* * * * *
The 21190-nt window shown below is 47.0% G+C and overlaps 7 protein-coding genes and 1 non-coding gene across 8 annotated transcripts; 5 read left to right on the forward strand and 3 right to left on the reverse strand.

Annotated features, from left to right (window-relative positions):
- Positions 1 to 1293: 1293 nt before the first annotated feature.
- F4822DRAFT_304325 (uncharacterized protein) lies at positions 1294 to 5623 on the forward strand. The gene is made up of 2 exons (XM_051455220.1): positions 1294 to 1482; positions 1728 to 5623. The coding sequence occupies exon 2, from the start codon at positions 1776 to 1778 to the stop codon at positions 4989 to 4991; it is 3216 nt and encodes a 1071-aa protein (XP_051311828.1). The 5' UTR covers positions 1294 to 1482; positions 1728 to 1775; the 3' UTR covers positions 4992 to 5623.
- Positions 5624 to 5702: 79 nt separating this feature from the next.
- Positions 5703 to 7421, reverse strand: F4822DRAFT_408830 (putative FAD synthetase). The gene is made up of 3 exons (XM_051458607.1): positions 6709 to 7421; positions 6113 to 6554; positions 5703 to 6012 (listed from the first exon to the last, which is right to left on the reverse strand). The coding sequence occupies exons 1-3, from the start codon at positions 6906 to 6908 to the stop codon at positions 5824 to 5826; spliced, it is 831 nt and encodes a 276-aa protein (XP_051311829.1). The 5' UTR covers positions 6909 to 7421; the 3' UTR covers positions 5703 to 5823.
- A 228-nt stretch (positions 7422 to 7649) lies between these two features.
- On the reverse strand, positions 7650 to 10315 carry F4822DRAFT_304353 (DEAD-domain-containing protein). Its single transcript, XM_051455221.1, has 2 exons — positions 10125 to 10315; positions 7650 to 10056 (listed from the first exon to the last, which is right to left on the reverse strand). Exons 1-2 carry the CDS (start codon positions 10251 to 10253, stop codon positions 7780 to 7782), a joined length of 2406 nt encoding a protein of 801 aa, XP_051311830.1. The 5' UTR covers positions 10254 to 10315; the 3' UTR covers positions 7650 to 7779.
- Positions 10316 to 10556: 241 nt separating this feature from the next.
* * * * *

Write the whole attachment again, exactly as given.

The 21190-nt window shown below is 47.0% G+C and overlaps 7 protein-coding genes and 1 non-coding gene across 8 annotated transcripts; 5 read left to right on the forward strand and 3 right to left on the reverse strand.

Annotated features, from left to right (window-relative positions):
- Positions 1 to 1293: 1293 nt before the first annotated feature.
- F4822DRAFT_304325 (uncharacterized protein) lies at positions 1294 to 5623 on the forward strand. The gene is made up of 2 exons (XM_051455220.1): positions 1294 to 1482; positions 1728 to 5623. The coding sequence occupies exon 2, from the start codon at positions 1776 to 1778 to the stop codon at positions 4989 to 4991; it is 3216 nt and encodes a 1071-aa protein (XP_051311828.1). The 5' UTR covers positions 1294 to 1482; positions 1728 to 1775; the 3' UTR covers positions 4992 to 5623.
- Positions 5624 to 5702: 79 nt separating this feature from the next.
- Positions 5703 to 7421, reverse strand: F4822DRAFT_408830 (putative FAD synthetase). The gene is made up of 3 exons (XM_051458607.1): positions 6709 to 7421; positions 6113 to 6554; positions 5703 to 6012 (listed from the first exon to the last, which is right to left on the reverse strand). The coding sequence occupies exons 1-3, from the start codon at positions 6906 to 6908 to the stop codon at positions 5824 to 5826; spliced, it is 831 nt and encodes a 276-aa protein (XP_051311829.1). The 5' UTR covers positions 6909 to 7421; the 3' UTR covers positions 5703 to 5823.
- A 228-nt stretch (positions 7422 to 7649) lies between these two features.
- On the reverse strand, positions 7650 to 10315 carry F4822DRAFT_304353 (DEAD-domain-containing protein). Its single transcript, XM_051455221.1, has 2 exons — positions 10125 to 10315; positions 7650 to 10056 (listed from the first exon to the last, which is right to left on the reverse strand). Exons 1-2 carry the CDS (start codon positions 10251 to 10253, stop codon positions 7780 to 7782), a joined length of 2406 nt encoding a protein of 801 aa, XP_051311830.1. The 5' UTR covers positions 10254 to 10315; the 3' UTR covers positions 7650 to 7779.
- Positions 10316 to 10556: 241 nt separating this feature from the next.